Thursday, March 30, 2006

Some Places Don't Have Water Faucets

We hear a lot about water shortages around the globe. Some shortages are already occurring, others are forecast in the near future.

This theme was discussed over and over at the Fourth World Water Forum in Mexico City in early March. The issue came up both at the official WWF meeting inside the Banamex convention center and also at the alternative water forum organized by hundreds of nongovernmetal organizations.

As was expected in a gathering this size, there was plenty of blame to go around for water shortages and the lack of clean and safe water: from globalization and privatization to global climate change, lack of foresight and irresponsibility of state and local governments to personal wasteful habits.

The bottom line is that ensuring an adequate supply of safe drinking water for everyone in the planet should be a goal for the global community. Goal 7 of the Millenium Development Goals urges governments individually and collectively to commit to to promote environmental sustainability. One target is to reduce by half the proportion of people without sustainable access to safe drinking water by 2015.

Those of us who live in the western industrialized world cannot fully comprehend what a shortage of water would look like. All we have to do is turn on the kitchen or bathroom faucet or reach for that plastic bottle in the refrigerator. We can turn on the washing machine with confidence that it will fill up with water.

Even here in New Mexico, where the reality of drought makes us think a little more about conservation, we still have easy access to water. This is not the case in many areas of the world. That's why I want to share this account from Kristin, a Peace Corps volunteer who is working in a rural community in Swaziland:

I was asked to go fetch water with Make Bhembe and Make Semalane, and was handed a 25 Liter jug like both of them. I immediately thought back to the last time I had tried carrying water on my head which was during training with a 15 Liter that wasn’t completely full.

The river was much closer then and it was still really difficult for me. We followed the winding narrow path downhill to the water hole, which was much farther than I remembered. When all our jugs were full they helped me lift it on my head, and I knew right then that I wasn’t going to make it. It was soooo heavy.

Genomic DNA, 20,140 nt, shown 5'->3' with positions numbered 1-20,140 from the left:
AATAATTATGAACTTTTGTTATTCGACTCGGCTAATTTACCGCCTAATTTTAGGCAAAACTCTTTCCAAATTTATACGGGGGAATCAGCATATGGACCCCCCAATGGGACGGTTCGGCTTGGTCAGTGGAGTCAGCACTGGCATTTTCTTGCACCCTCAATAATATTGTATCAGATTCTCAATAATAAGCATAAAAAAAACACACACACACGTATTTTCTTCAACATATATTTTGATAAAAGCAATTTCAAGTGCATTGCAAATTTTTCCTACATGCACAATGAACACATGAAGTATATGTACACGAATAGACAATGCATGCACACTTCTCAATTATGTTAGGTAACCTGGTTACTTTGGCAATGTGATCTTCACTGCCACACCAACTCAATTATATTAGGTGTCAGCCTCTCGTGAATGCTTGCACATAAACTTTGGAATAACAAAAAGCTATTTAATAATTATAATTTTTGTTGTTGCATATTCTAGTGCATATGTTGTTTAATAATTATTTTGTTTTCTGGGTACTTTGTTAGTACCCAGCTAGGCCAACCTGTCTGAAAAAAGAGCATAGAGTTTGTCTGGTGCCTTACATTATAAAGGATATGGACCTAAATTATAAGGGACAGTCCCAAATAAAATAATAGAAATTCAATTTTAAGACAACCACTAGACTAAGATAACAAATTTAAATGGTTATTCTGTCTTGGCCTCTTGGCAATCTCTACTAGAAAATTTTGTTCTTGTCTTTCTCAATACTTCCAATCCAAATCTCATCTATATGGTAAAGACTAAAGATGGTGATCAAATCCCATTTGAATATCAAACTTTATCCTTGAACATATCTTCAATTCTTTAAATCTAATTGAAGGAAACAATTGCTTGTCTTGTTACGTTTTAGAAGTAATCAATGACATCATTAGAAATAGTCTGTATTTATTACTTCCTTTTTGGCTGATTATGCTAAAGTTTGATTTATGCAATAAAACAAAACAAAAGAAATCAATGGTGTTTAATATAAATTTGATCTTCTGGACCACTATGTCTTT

And so we started back up the hill. They walked before me with the perfect grace of all Swazi women who have done this a thousand times before, not needing to even use there hands as support, but balancing it perfectly atop their heads as we curved our way up the path.

After wobbling behind them and splashing water on myself for a couple minutes my arms, neck and head were throbbing and I was pretty sure I was either going to drop my jug or end up in a neck brace if I continued the whole way. So I stopped and tried carrying it against my chest with both my hands, making a dirty, wet mess of my shirt in the process. I could do that for about five minutes.

Finally, Make Bhembe told me to put it down, and she picked it up with one hand, still balancing the other perfectly on her head, and continued carrying our combined 50 liters with the appearance of effortless strength the rest of the way; I followed behind frustrated and embarrassed for approaching the homestead empty handed. I hated not being able to help like them, and seeming like the weak, incapable foreigner.

We made a second trip to the river and I carried a dinky 10 liter—or was it 5—the second time around with no trouble, but with the added wait of a whole lot of humility. They were kind to me and appreciated that I tried to help, and just that I was there. I was the only person that thought twice about the event.

[Kristin, who is pictured above with one of her Swazi friends, is my wife Karen's niece].

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